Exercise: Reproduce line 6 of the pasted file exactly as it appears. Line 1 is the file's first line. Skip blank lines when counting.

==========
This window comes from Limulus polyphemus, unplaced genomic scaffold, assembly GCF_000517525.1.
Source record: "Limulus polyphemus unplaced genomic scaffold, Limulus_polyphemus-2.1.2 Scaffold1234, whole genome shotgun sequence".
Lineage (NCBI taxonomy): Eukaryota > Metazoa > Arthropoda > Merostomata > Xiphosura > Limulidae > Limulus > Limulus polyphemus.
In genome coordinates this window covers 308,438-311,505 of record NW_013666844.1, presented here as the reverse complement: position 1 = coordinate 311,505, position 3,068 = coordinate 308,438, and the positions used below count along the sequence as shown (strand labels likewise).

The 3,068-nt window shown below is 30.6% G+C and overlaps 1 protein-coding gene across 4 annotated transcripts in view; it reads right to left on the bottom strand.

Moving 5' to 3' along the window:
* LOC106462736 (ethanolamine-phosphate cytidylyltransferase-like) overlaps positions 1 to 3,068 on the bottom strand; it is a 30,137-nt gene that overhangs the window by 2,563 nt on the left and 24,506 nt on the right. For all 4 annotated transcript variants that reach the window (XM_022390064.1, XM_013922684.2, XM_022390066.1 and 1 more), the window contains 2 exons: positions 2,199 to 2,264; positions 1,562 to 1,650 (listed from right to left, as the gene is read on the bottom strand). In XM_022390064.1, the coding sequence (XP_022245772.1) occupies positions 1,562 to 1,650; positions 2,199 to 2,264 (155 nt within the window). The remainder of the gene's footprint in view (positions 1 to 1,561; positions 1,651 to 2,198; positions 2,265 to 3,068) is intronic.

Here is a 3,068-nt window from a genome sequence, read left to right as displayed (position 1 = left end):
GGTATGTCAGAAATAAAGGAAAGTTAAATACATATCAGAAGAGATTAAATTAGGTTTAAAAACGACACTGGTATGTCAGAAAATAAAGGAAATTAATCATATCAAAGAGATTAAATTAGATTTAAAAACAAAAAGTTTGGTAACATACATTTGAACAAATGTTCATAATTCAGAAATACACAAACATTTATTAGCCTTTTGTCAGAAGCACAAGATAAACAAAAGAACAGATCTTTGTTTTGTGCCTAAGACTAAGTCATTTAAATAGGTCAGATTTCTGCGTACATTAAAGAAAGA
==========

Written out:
Moving 5' to 3' along the window: